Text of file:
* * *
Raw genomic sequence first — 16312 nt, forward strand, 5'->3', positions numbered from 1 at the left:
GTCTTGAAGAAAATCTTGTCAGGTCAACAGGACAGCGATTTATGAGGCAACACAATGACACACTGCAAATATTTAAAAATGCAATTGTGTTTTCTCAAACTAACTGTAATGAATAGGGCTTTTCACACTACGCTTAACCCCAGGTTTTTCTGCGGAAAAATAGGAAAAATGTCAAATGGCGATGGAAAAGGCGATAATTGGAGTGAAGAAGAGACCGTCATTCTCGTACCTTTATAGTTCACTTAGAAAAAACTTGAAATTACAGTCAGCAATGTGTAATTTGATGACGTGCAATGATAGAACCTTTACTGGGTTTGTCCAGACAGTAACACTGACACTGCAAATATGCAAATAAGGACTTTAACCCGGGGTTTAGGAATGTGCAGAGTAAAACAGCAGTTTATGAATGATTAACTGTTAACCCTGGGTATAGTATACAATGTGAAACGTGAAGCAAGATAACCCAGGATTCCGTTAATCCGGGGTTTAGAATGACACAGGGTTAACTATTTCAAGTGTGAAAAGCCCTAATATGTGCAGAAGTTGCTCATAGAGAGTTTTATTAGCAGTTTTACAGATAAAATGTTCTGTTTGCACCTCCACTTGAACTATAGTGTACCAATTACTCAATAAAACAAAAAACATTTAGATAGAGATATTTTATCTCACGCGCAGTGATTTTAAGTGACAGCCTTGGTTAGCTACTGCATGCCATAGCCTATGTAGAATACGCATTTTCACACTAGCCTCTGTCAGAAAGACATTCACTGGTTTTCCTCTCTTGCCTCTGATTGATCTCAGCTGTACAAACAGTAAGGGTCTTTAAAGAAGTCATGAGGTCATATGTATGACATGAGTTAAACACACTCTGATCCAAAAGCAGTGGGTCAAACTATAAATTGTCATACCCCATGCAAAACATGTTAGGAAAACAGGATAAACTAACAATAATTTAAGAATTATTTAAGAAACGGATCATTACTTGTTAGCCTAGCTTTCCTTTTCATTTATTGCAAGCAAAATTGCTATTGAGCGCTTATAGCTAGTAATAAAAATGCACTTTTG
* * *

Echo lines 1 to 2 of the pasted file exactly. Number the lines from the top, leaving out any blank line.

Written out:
Raw genomic sequence first — 16312 nt, forward strand, 5'->3', positions numbered from 1 at the left:
GTCTTGAAGAAAATCTTGTCAGGTCAACAGGACAGCGATTTATGAGGCAACACAATGACACACTGCAAATATTTAAAAATGCAATTGTGTTTTCTCAAACTAACTGTAATGAATAGGGCTTTTCACACTACGCTTAACCCCAGGTTTTTCTGCGGAAAAATAGGAAAAATGTCAAATGGCGATGGAAAAGGCGATAATTGGAGTGAAGAAGAGACCGTCATTCTCGTACCTTTATAGTTCACTTAGAAAAAACTTGAAATTACAGTCAGCAATGTGTAATTTGATGACGTGCAATGATAGAACCTTTACTGGGTTTGTCCAGACAGTAACACTGACACTGCAAATATGCAAATAAGGACTTTAACCCGGGGTTTAGGAATGTGCAGAGTAAAACAGCAGTTTATGAATGATTAACTGTTAACCCTGGGTATAGTATACAATGTGAAACGTGAAGCAAGATAACCCAGGATTCCGTTAATCCGGGGTTTAGAATGACACAGGGTTAACTATTTCAAGTGTGAAAAGCCCTAATATGTGCAGAAGTTGCTCATAGAGAGTTTTATTAGCAGTTTTACAGATAAAATGTTCTGTTTGCACCTCCACTTGAACTATAGTGTACCAATTACTCAATAAAACAAAAAACATTTAGATAGAGATATTTTATCTCACGCGCAGTGATTTTAAGTGACAGCCTTGGTTAGCTACTGCATGCCATAGCCTATGTAGAATACGCATTTTCACACTAGCCTCTGTCAGAAAGACATTCACTGGTTTTCCTCTCTTGCCTCTGATTGATCTCAGCTGTACAAACAGTAAGGGTCTTTAAAGAAGTCATGAGGTCATATGTATGACATGAGTTAAACACACTCTGATCCAAAAGCAGTGGGTCAAACTATAAATTGTCATACCCCATGCAAAACATGTTAGGAAAACAGGATAAACTAACAATAATTTAAGAATTATTTAAGAAACGGATCATTACTTGTTAGCCTAGCTTTCCTTTTCATTTATTGCAAGCAAAATTGCTATTGAGCGCTTATAGCTAGTAATAAAAATGCACTTTTG